One of the telltale signs of poor writing in fiction is when the characters are not given enough (or the right kind) of development. Nowhere is this more noticeable than in villains – readers are supposed to feel antagonized by the villain, not the writer. When readers start seeing so many holes in characterization that they end up hating the writer instead of the villain, then the story has failed.
If you want to create convincing antagonists for your story, here are 5 things you need to remember:
1. Villains Should Be Flawed
There are exceptions to this tip, as with everything in this list, but in general the best villains are imperfect villains, in the sense that they’re not completely evil. They’re flawed. You have to ensure that readers don’t get the feeling that the antagonist has appeared in the story just to provide conflict. They’re a natural part of the story. They have needs and wants that put them at odds with the protagonist’s.
2. Villains Need to Be Relatable
We’re not saying that villains need to be written in a way that will make readers go “that’s me!” That would be too constricting and there is definitely room for more kinds of villains in fiction. When we say relatable, it means that the readers need to understand the villain’s motivation. They might not agree, but they should never wonder why a character is doing something (except in cases where information is purposely held back from the readers for the purpose of building mystery).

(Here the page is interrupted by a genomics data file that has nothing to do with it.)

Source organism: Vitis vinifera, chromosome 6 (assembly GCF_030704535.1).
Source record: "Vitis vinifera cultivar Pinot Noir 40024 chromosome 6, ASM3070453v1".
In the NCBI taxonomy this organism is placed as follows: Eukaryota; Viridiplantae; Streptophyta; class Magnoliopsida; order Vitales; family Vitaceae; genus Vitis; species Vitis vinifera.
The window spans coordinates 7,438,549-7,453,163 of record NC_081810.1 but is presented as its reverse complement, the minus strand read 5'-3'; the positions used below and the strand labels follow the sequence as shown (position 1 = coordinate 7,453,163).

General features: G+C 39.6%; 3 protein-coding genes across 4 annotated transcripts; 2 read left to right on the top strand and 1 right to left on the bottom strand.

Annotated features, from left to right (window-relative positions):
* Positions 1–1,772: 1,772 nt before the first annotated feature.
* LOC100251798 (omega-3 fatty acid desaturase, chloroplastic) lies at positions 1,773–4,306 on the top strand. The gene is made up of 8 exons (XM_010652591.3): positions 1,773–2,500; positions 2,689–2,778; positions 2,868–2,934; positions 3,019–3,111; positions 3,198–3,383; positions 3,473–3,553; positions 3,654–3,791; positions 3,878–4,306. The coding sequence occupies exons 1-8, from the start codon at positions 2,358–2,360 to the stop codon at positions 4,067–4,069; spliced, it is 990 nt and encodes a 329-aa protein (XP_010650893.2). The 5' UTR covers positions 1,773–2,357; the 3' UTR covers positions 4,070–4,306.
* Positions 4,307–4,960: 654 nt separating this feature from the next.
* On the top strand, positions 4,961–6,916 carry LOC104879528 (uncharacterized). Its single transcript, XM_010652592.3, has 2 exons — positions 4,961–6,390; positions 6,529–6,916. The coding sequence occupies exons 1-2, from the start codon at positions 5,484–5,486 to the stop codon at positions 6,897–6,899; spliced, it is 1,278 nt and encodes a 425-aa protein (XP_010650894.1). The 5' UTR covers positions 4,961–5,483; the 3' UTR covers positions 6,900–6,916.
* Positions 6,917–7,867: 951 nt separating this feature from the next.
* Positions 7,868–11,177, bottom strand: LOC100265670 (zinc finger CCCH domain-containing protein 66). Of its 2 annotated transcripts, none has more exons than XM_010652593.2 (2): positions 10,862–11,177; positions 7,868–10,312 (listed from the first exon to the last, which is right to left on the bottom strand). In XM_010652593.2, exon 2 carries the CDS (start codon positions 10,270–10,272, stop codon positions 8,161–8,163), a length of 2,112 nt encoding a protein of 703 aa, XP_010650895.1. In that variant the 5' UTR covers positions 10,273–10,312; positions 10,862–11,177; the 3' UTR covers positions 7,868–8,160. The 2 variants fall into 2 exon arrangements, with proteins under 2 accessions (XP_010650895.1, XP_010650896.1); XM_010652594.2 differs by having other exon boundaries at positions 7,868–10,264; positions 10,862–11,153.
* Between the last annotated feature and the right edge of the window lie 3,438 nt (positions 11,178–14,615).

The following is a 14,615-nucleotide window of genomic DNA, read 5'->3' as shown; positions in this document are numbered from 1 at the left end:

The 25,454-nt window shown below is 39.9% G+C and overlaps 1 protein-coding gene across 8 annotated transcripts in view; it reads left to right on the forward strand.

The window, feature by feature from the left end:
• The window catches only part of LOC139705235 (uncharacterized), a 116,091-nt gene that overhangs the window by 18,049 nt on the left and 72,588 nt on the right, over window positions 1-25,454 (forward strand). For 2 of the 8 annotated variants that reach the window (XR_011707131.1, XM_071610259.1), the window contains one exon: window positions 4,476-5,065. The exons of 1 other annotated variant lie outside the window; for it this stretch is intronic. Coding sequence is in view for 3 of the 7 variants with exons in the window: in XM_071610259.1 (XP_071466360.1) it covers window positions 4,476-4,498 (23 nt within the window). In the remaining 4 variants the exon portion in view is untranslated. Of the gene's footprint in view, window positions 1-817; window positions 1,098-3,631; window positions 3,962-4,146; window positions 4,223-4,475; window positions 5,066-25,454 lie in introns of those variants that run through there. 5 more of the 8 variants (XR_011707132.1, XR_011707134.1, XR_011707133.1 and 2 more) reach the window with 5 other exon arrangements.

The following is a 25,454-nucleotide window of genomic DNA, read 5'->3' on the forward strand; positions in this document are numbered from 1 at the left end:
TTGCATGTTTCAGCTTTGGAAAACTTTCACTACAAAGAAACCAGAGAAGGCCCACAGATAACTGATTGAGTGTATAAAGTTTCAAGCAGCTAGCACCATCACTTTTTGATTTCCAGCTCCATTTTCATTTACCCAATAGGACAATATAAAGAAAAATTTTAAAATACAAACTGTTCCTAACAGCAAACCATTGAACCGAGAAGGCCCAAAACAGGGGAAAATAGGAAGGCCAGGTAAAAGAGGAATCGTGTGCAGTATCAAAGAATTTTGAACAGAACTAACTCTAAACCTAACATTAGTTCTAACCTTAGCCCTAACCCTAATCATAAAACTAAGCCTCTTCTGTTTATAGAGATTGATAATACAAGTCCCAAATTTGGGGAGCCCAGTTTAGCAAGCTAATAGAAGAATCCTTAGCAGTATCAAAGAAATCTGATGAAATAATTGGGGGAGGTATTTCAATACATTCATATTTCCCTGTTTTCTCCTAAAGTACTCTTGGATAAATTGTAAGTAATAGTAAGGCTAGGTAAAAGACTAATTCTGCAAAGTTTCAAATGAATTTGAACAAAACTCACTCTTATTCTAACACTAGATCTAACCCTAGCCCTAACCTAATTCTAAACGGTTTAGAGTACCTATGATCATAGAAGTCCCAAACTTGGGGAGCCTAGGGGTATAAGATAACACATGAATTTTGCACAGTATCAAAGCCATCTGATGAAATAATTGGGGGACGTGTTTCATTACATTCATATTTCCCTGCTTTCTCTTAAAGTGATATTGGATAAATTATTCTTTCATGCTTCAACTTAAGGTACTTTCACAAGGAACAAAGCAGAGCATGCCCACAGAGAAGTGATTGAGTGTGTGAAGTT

3. Villains Should Have Goals
As mentioned above, characters should never enter the story without any purpose. Villains for their part should have a goal and something that he or she (or it) is working towards. Some would cite The Joker in Batman as a counter, as the character’s actions are frequently portrayed as random and without logic, but the thing about characters like these is that they do have goals: they want to create chaos. Every villain should be working towards something, otherwise we encounter the problem mentioned earlier – readers will feel that a character has been inserted in a story artificially. This is bad for minor characters, but a deal breaker for a major one.
4. Villains Should Have Lives
Like the protagonist of your story, a villain should have a life outside of the main conflict – it’s what will give the story its weight. Villains could have the need to eat, sleep, or nourish. Villains could have friends, family members, minions – things that have no direct relation to the protagonist or things that require the villain’s attention when he or she is not dealing with the protagonist. A villain shouldn’t be antagonizing the hero 24/7.
5. Lastly, Get to Know Your Villains
You need to take the time to know your villain as much as your main character. They’re two sides of the same coin and will share the responsibility of carrying your story. A villain doesn’t have to be an actual person or entity – some stories have natural disasters as the main villain, but they didn’t appear out of nowhere. There is always an explanation as to why they exist, and no – it’s never just “to give the main character something to oppose.”